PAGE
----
Artist Jo Howell, talks about her freelance experience and why she joined a trade union.
I have been running my own business as a freelance artist and photographer since 2010. Starting a business straight out of University, and after one of the biggest financial collapses the world has ever seen, was pretty brave. When I first set up my business the Artists Union England didn’t exist, but corruption and extortion was definitely rife within the arts sector. The very nature of art being a product of self-sacrifice and love, means that it is easy for employers to exploit that love. However, the reality is that 90% of the work that I do as a freelance is not the work that I love to do.
I really don’t love creating budgets, or have a particular care for organisational work like booking venues, advertising, or planning. Literally, only one tenth of what I do is the fun part of creating art. I have to do the rest of the work because I am just like everyone else who needs to heat their home, and pay their taxes. When you frame it in a realistic sense like this, you can become angry at the injustice of the amount of people who expect artists to give over time for free. As a manager in a company you would not be expected to create the staff rota or timetable for deliveries for free and in your own time. Quite often this is the case with call out’s for proposals. In order to stand a chance in rigorous interview processes that often include the need for the applying artist to produce a resolved pitch for the brief, a basic budget plan, a basic time plan, an online portfolio, your cv, a 10 minute presentation, and finally an interview; that you might have already worked a full week for free just in the preparation for the application.
Another stark injustice is that the flat fee system allows for organisations to pit artists against each other in a battle of who can offer the most outcomes for the least investment. If we continue to work in this way then we will completely under value the work that we all do, and it will become impossible to gain fair working terms and conditions. The Artists Union England started with a few brave souls who realised that these tactics were at play. Institutional systematic impropriety that creates a stagnant culture of poor quality arts programming based upon a drastically underpaid workforce. Artists have always flocked together in the creation of movements, communities, and cooperatives. A union of artists to stand together to change the system from the top down with a covenant of care and fair pay. It’s a very long road. We need the gatekeepers to be working with artists to change the system to a much fairer one.
Some inroads are already being made with cultural commissioners springing up in Cities across the country. Conversations are starting to create waves with the right people. Standing alone in the quagmire of the arts world as a working class woman, a person from the LGTBQ community, as a black person, an Asian person, or as a disabled person, is terrifying. You know that there is still institutional level discriminatory practices because you see them and face them every day. As just one person it is a lonely and difficult road to fight for equal opportunities, but with your union behind you the road is less lonely and the problems you encounter are shared.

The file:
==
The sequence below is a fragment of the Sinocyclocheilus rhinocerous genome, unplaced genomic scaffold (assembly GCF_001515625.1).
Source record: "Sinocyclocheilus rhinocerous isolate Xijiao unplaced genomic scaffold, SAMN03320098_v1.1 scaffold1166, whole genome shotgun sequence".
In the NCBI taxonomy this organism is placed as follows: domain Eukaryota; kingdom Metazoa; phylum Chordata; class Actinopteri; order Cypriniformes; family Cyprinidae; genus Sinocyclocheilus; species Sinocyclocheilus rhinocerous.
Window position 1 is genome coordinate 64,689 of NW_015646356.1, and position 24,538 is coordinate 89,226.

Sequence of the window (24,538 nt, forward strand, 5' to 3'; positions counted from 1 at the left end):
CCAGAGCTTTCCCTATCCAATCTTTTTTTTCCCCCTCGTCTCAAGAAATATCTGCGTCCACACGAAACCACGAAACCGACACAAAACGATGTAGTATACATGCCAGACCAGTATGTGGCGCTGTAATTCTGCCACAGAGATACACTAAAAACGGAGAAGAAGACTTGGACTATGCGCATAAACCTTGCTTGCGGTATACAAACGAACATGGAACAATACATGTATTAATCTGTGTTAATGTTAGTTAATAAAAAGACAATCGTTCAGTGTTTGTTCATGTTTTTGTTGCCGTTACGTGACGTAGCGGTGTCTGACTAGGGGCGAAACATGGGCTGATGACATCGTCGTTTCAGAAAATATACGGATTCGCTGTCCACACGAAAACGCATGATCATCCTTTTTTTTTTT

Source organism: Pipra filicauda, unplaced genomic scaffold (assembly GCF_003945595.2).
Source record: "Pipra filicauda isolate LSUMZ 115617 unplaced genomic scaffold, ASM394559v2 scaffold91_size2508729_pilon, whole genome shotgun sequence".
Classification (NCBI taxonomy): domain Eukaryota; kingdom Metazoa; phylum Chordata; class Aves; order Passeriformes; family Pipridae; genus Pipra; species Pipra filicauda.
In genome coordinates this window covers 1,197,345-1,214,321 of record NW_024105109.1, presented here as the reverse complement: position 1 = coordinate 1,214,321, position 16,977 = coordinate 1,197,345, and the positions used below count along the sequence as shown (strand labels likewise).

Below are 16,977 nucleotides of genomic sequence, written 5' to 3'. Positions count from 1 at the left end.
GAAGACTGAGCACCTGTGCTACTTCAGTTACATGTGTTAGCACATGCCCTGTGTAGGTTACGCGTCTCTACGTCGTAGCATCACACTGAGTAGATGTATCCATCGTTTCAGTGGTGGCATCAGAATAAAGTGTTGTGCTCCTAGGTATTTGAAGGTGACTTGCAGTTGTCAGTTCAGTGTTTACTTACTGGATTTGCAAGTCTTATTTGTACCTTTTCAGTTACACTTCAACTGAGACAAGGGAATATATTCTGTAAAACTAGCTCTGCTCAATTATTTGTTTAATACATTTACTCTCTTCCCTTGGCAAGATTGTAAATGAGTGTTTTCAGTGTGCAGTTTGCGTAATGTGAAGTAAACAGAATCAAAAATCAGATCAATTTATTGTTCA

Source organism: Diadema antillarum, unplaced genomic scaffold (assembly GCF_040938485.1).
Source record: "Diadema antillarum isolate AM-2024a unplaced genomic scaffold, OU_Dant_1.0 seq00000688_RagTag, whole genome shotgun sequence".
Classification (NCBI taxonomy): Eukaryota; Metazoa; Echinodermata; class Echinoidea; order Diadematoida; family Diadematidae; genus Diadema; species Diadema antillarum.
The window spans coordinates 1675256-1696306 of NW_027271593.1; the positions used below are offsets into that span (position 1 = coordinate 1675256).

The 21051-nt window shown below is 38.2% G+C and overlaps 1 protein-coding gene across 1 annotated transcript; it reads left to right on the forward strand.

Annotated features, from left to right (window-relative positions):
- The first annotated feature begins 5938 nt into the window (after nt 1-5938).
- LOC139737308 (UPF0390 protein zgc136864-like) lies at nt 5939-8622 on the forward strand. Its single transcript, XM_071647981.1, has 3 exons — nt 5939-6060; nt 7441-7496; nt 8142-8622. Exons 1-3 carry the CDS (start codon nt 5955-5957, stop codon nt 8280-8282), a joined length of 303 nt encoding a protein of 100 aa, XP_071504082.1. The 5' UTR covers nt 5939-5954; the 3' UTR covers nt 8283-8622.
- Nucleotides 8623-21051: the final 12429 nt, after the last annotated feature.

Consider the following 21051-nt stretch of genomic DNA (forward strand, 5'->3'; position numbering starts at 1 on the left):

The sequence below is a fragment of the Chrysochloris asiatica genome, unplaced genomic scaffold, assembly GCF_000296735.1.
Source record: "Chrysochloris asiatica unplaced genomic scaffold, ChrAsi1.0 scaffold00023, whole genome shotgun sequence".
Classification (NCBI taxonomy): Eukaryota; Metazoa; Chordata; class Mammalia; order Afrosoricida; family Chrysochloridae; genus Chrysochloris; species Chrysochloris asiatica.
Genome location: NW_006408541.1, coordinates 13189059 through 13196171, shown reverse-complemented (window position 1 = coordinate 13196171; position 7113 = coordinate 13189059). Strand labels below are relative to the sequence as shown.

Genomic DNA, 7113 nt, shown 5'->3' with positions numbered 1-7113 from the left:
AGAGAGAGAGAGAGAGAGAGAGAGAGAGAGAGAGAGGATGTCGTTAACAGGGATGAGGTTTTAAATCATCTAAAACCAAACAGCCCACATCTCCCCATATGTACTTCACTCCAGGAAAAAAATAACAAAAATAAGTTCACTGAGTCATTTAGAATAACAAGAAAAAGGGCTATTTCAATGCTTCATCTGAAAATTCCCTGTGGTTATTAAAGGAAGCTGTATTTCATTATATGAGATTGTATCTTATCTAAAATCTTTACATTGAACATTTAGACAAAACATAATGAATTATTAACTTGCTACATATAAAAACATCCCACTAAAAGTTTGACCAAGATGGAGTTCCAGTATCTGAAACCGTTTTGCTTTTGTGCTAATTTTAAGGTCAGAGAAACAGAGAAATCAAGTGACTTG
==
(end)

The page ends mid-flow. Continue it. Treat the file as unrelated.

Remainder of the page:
The power of the unions waned when Maggie Thatcher gutted them all in the 80’s, but there was also a lot of corruption. The world has changed beyond all recognition since then. The advent of digital technology and web based communication has created many opportunities for new covenants to be made. Accountable to each other and self-motivated. Today’s unions aren’t the husks of yesteryear, they are dynamic forces of people coming together to fight for all of our working rights. We face uncertain times ahead with the looming spectra of Brexit. We have opted to isolate our country even further from the world. We have opted to reduce opportunities for our children, and ourselves. Art, music, science, and all of the creative arts will all be effected. Sharing crosscurrents of creativity with Europe has been going on for millennia in Britain. Most of the funding from Europe was spent in the North East, which was good because the London centric system often forgets that we are here.
I understand why many people of my parents generation opted for it. The lies were very convincing. The propaganda was cleverly targeted. The message of every person for themselves was clearly stated. You have nothing because we don’t control our borders. Outsiders are taking your stuff...
I don’t think we will progress at all if we continue to act in this insular way. We will never have true democracy unless we can begin to acknowledge the oppression that exists, and is perpetuated, at government level. We have to work together to share information, to coordinate our resources, and to have our voices heard. The Unions are having a renaissance because there needs to be a backlash, and a resounding call for accountability. Without it we might as well sign up to the new world order of Corporate Neo Feudalism. Plug in and drop out. Leave it to someone else to sort out.
If you are reading this, as an artist or creative, I have been a member of the Artists Union England for 5 years. The next 5 years we will need each other more than ever. Have your voice heard. We will back you up in the name of fairness, and cultural progression. Our work is important, our work can be political, but it is vitally important.
AUE Member Jo Howell